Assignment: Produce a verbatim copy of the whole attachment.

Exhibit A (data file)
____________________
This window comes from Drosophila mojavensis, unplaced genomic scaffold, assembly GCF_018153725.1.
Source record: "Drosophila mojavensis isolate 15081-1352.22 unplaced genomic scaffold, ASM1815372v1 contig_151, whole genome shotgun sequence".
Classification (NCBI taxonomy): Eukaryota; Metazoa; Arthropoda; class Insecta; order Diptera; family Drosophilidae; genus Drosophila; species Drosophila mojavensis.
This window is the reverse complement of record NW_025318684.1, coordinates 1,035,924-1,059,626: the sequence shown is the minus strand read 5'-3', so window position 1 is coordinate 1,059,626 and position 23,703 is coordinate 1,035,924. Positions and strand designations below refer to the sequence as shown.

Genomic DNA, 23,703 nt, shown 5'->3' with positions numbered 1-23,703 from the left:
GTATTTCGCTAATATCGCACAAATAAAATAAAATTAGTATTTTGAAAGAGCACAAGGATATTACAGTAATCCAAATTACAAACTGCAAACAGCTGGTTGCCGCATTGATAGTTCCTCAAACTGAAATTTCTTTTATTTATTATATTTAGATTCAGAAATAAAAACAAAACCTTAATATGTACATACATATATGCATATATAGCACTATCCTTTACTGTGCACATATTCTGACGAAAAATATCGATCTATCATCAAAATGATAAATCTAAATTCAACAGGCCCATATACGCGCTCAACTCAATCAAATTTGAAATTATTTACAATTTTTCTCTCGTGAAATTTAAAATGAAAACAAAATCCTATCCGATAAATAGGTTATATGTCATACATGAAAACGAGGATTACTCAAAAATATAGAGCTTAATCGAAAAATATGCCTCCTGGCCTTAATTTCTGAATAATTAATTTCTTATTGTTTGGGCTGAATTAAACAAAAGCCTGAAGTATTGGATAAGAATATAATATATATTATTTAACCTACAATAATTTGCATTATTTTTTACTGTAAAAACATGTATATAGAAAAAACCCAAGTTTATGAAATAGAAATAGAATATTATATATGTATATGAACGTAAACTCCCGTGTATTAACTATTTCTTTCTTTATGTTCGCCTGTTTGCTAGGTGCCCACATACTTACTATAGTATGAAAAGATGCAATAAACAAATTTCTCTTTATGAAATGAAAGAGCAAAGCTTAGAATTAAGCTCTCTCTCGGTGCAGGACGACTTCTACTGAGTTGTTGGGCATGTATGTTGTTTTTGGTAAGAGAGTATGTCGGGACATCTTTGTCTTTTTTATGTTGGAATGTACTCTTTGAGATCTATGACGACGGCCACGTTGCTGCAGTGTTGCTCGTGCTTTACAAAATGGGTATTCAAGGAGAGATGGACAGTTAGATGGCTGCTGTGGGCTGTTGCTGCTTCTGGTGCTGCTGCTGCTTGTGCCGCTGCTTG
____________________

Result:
This window comes from Drosophila mojavensis, unplaced genomic scaffold, assembly GCF_018153725.1.
Source record: "Drosophila mojavensis isolate 15081-1352.22 unplaced genomic scaffold, ASM1815372v1 contig_151, whole genome shotgun sequence".
Classification (NCBI taxonomy): Eukaryota; Metazoa; Arthropoda; class Insecta; order Diptera; family Drosophilidae; genus Drosophila; species Drosophila mojavensis.
This window is the reverse complement of record NW_025318684.1, coordinates 1,035,924-1,059,626: the sequence shown is the minus strand read 5'-3', so window position 1 is coordinate 1,059,626 and position 23,703 is coordinate 1,035,924. Positions and strand designations below refer to the sequence as shown.

Genomic DNA, 23,703 nt, shown 5'->3' with positions numbered 1-23,703 from the left:
GTATTTCGCTAATATCGCACAAATAAAATAAAATTAGTATTTTGAAAGAGCACAAGGATATTACAGTAATCCAAATTACAAACTGCAAACAGCTGGTTGCCGCATTGATAGTTCCTCAAACTGAAATTTCTTTTATTTATTATATTTAGATTCAGAAATAAAAACAAAACCTTAATATGTACATACATATATGCATATATAGCACTATCCTTTACTGTGCACATATTCTGACGAAAAATATCGATCTATCATCAAAATGATAAATCTAAATTCAACAGGCCCATATACGCGCTCAACTCAATCAAATTTGAAATTATTTACAATTTTTCTCTCGTGAAATTTAAAATGAAAACAAAATCCTATCCGATAAATAGGTTATATGTCATACATGAAAACGAGGATTACTCAAAAATATAGAGCTTAATCGAAAAATATGCCTCCTGGCCTTAATTTCTGAATAATTAATTTCTTATTGTTTGGGCTGAATTAAACAAAAGCCTGAAGTATTGGATAAGAATATAATATATATTATTTAACCTACAATAATTTGCATTATTTTTTACTGTAAAAACATGTATATAGAAAAAACCCAAGTTTATGAAATAGAAATAGAATATTATATATGTATATGAACGTAAACTCCCGTGTATTAACTATTTCTTTCTTTATGTTCGCCTGTTTGCTAGGTGCCCACATACTTACTATAGTATGAAAAGATGCAATAAACAAATTTCTCTTTATGAAATGAAAGAGCAAAGCTTAGAATTAAGCTCTCTCTCGGTGCAGGACGACTTCTACTGAGTTGTTGGGCATGTATGTTGTTTTTGGTAAGAGAGTATGTCGGGACATCTTTGTCTTTTTTATGTTGGAATGTACTCTTTGAGATCTATGACGACGGCCACGTTGCTGCAGTGTTGCTCGTGCTTTACAAAATGGGTATTCAAGGAGAGATGGACAGTTAGATGGCTGCTGTGGGCTGTTGCTGCTTCTGGTGCTGCTGCTGCTTGTGCCGCTGCTTG